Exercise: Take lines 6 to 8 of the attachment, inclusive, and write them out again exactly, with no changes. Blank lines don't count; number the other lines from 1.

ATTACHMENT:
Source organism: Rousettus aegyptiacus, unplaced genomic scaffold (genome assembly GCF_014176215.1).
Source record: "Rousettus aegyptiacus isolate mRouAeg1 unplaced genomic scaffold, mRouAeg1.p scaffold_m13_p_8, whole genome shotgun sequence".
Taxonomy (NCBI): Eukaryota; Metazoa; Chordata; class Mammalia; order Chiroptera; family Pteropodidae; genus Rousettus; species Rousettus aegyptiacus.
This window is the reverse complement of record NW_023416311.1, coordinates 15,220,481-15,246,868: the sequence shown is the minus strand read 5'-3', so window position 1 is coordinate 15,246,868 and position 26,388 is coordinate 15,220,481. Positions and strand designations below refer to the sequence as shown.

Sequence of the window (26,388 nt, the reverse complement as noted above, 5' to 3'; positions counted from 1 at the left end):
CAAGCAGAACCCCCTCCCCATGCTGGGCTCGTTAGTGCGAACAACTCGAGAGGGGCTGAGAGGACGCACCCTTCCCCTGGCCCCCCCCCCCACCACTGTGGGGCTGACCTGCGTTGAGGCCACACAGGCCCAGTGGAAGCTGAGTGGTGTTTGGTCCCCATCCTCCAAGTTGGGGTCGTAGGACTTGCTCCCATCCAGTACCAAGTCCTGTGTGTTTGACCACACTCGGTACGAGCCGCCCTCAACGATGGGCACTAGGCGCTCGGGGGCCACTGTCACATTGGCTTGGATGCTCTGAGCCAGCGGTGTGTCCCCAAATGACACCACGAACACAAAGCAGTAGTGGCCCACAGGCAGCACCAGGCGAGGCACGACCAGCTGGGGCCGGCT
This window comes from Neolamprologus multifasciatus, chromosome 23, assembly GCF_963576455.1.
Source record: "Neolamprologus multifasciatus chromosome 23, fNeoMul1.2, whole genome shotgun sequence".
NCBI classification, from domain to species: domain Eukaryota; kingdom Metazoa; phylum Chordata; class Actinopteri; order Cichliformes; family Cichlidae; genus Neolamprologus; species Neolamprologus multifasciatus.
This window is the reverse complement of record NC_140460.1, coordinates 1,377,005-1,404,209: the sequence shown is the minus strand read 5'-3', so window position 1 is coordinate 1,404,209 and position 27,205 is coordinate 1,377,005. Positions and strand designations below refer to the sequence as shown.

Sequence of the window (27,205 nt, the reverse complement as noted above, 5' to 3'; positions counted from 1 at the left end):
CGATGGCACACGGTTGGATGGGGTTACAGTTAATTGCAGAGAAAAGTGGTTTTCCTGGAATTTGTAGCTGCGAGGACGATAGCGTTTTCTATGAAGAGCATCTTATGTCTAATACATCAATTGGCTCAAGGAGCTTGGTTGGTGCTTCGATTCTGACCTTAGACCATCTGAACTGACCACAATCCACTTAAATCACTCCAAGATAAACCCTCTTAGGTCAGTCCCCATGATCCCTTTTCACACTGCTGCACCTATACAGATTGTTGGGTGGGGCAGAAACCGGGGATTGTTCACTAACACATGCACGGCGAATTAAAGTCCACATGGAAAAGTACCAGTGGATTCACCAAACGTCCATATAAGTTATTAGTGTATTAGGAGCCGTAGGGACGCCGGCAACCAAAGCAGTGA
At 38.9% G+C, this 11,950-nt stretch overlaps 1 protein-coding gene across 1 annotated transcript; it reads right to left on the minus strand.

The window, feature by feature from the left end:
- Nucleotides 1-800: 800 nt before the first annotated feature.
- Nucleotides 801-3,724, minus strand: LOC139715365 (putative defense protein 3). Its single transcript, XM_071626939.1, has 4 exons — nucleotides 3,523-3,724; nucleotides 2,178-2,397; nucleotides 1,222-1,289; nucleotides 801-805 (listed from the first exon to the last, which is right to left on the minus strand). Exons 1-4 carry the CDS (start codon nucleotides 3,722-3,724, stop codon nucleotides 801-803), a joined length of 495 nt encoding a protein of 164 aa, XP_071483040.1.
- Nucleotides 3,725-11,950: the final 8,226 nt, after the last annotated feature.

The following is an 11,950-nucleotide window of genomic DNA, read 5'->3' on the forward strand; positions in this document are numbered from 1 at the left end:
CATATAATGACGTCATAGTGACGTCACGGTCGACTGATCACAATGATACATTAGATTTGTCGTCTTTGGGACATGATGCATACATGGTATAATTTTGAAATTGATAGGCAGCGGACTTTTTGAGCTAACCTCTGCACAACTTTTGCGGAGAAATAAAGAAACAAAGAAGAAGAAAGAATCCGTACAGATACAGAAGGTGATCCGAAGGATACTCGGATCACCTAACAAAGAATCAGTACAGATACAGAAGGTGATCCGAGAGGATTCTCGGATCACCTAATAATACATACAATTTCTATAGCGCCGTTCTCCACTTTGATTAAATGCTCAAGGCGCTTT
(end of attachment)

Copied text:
CAAGCAGAACCCCCTCCCCATGCTGGGCTCGTTAGTGCGAACAACTCGAGAGGGGCTGAGAGGACGCACCCTTCCCCTGGCCCCCCCCCCCACCACTGTGGGGCTGACCTGCGTTGAGGCCACACAGGCCCAGTGGAAGCTGAGTGGTGTTTGGTCCCCATCCTCCAAGTTGGGGTCGTAGGACTTGCTCCCATCCAGTACCAAGTCCTGTGTGTTTGACCACACTCGGTACGAGCCGCCCTCAACGATGGGCACTAGGCGCTCGGGGGCCACTGTCACATTGGCTTGGATGCTCTGAGCCAGCGGTGTGTCCCCAAATGACACCACGAACACAAAGCAGTAGTGGCCCACAGGCAGCACCAGGCGAGGCACGACCAGCTGGGGCCGGCT
This window comes from Neolamprologus multifasciatus, chromosome 23, assembly GCF_963576455.1.
Source record: "Neolamprologus multifasciatus chromosome 23, fNeoMul1.2, whole genome shotgun sequence".